Community//

Shaming Does Not Work

The effect of shaming? I disconnected from myself.

The Thrive Global Community welcomes voices from many spheres on our open platform. We publish pieces as written by outside contributors with a wide range of opinions, which don’t necessarily reflect our own. Community stories are not commissioned by our editorial team and must meet our guidelines prior to being published.

There is a pervasive and incorrect belief that shaming is an effective way to inspire change and improvement. Psychological studies and research in the past ten years have proven conclusively that this is untrue.

The effects of shaming are that we disconnect from ourselves and from a sense of our own value. This feels so devastating that we escape in any way we can, often through addiction and other unhealthy and damaging activities.

I had a moment the other day when I was reminded of how checked out I was when I was a young adult. I had been through years of being shamed as a teenager and feeling shunned and alone. I married at 18 (aka desperate bid for inclusion and society’s approval), my son was born when I was 20, and I divorced at 23. At age 27 I began a relationship with someone who was abusive to my son. It didn’t start out that way. And I didn’t see it. For the first time, I felt seen and loved and protected by my partner and I couldn’t see clearly.

What really lands hard is how devastating that was for my then 7 year old son. Exposing him to her is by far the worst thing I have ever done. Just writing these words, I feel strong energy in my heart center. Grief. Sadness. Knowing I let him down.

Learning about Developmental Trauma has allowed me to understand the mechanisms at work. To see the early damage and the lifetime of healing that is my journey and is my son’s journey. Through meditation and the Kiloby Inquiries, I have experienced a direct way to connect within. What is different now is that I no longer shame my self. The weight of responsibility is heavy. I did let him down. It wasn’t intentional. It was not a lack of love. I always loved him. And I understand. I let it in.

“The result of trauma is disconnection from yourself and the present moment.” Dr Gabor Maté

I turn 65 this year. I am internally free from toxic thoughts and shame. I know myself. My own basic goodness. I have such compassion for myself, for my grown son and his family. For all of us parents who let down our children because we were disconnected from ourselves. For all the children who are adrift.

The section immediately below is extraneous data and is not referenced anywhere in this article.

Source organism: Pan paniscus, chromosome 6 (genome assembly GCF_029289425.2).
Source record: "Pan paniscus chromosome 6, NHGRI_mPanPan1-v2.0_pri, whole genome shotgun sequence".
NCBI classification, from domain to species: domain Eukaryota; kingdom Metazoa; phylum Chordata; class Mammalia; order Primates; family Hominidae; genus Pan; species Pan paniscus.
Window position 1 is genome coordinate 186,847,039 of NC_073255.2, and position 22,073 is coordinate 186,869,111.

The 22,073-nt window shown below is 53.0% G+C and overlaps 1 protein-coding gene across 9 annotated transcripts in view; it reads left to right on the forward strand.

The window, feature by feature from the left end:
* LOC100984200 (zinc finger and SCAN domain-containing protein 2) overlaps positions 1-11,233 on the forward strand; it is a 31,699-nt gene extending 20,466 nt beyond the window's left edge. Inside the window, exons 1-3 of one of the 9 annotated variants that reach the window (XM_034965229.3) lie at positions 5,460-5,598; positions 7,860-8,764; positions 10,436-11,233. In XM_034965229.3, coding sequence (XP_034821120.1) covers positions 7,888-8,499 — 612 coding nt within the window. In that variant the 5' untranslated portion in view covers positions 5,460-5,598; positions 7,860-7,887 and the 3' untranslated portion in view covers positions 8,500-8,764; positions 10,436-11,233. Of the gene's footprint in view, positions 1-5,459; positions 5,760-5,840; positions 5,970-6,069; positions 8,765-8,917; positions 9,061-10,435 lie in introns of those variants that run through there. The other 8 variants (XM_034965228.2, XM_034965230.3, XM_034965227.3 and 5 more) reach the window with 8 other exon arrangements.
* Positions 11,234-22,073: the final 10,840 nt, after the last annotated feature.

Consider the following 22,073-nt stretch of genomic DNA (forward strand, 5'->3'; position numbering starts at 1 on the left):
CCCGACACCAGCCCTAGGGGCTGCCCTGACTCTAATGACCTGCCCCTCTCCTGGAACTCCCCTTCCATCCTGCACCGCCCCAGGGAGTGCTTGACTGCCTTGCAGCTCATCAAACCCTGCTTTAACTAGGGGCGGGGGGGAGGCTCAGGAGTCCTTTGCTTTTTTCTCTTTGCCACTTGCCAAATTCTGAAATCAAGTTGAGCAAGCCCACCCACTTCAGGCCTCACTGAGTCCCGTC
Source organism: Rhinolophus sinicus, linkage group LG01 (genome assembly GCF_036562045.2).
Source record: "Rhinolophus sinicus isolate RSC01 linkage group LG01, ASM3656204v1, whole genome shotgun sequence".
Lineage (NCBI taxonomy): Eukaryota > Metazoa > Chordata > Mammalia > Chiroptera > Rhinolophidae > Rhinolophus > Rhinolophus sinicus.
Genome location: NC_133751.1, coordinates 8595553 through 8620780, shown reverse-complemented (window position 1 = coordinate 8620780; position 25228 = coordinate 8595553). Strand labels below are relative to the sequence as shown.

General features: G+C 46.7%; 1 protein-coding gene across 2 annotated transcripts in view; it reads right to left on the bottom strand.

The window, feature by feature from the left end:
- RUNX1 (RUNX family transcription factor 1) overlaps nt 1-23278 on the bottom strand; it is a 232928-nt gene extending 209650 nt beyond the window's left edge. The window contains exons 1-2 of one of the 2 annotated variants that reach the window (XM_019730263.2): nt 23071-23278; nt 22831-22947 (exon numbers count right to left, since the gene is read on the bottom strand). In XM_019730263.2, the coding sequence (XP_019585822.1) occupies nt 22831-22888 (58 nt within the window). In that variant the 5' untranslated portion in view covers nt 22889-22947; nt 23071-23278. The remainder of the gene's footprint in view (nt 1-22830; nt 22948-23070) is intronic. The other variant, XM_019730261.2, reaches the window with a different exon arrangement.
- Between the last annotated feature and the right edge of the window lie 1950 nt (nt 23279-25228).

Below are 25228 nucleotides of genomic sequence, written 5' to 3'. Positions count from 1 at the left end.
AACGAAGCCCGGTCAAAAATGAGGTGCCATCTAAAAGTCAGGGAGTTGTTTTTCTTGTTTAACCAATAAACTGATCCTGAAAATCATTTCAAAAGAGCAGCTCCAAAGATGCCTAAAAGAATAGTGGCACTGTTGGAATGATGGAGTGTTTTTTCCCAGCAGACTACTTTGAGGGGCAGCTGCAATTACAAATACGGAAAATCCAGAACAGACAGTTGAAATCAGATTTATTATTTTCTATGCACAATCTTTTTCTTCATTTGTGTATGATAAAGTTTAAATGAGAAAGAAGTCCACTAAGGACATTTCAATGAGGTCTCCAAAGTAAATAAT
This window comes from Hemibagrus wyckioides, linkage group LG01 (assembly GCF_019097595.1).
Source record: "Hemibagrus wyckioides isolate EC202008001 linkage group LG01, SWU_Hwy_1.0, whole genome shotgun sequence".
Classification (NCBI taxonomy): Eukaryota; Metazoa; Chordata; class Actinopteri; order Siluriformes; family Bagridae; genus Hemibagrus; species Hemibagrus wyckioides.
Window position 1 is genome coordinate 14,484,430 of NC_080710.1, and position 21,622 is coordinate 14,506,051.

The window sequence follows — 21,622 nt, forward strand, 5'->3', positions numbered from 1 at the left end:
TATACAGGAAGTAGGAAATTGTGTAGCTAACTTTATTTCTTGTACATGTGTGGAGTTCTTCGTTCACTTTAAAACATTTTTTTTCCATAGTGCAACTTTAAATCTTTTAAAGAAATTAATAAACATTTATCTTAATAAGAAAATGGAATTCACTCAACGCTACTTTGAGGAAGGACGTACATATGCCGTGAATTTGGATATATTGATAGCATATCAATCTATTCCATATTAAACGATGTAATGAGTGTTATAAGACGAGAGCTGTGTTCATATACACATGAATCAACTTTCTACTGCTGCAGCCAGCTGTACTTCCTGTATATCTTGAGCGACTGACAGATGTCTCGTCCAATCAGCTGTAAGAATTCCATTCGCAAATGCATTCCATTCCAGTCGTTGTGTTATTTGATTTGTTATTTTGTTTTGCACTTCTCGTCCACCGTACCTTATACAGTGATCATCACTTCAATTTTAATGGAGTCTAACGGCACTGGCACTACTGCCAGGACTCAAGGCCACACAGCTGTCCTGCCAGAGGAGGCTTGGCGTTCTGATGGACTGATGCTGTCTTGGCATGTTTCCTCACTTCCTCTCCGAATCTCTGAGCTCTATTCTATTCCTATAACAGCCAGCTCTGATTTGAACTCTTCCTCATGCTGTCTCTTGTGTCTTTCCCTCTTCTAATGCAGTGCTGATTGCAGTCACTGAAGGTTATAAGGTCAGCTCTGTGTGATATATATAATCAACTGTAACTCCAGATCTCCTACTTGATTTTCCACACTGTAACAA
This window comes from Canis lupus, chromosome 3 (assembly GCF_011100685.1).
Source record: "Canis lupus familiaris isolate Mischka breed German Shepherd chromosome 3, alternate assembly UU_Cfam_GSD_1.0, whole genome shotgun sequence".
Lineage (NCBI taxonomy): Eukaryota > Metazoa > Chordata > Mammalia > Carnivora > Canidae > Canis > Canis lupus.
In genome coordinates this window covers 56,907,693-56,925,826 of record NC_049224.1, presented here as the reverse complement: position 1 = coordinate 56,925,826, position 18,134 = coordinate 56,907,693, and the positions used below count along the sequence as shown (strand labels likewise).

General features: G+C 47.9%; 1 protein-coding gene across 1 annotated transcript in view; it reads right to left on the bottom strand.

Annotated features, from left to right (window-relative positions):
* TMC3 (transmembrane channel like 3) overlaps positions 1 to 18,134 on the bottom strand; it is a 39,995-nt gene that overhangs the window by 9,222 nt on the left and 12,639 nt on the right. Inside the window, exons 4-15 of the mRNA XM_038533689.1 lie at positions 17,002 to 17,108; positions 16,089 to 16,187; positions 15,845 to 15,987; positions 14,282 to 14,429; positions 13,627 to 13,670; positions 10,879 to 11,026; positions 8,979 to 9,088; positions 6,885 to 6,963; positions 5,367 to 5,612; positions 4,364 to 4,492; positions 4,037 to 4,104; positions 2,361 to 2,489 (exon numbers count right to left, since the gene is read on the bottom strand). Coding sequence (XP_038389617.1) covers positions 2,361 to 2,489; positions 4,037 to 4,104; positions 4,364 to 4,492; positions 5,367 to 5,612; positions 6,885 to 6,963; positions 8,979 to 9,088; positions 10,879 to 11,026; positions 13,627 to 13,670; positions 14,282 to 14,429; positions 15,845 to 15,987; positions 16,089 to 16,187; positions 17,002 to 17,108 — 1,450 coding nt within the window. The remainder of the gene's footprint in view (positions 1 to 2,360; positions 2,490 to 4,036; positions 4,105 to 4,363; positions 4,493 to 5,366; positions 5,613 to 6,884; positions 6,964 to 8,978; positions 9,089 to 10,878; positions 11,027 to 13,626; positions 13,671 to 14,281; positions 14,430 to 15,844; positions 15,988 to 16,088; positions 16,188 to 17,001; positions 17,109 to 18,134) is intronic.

I sit here with my hand on my heart, feeling the poignant intensity of love and compassion. Words associated with this drift through. Forgiveness. Responsibility. Shame. Disconnection. Alone without protection. Words don’t hook me now the way they used to. I know that shaming myself leads to further disconnection from me and my son.

I am human. I am included in the human family. I include myself.

6 min
Share your comments below. Please read our commenting guidelines before posting. If you have a concern about a comment, report it here.

You might also like...

Community//

Shaming and Blaming Isn’t Working

by Theresa Destrebecq
Community//

Toxic Shame and Well-being

by Lynn Fraser
Community//

Food Shaming! – “It’s ok if your food doesn’t look perfect!!”

by Marie Felton

Sign up for the Thrive Global newsletter

Will be used in accordance with our privacy policy.

Thrive Global
People look for retreats for themselves, in the country, by the coast, or in the hills . . . There is nowhere that a person can find a more peaceful and trouble-free retreat than in his own mind. . . . So constantly give yourself this retreat, and renew yourself.

- MARCUS AURELIUS

We use cookies on our site to give you the best experience possible. By continuing to browse the site, you agree to this use. For more information on how we use cookies, see our Privacy Policy.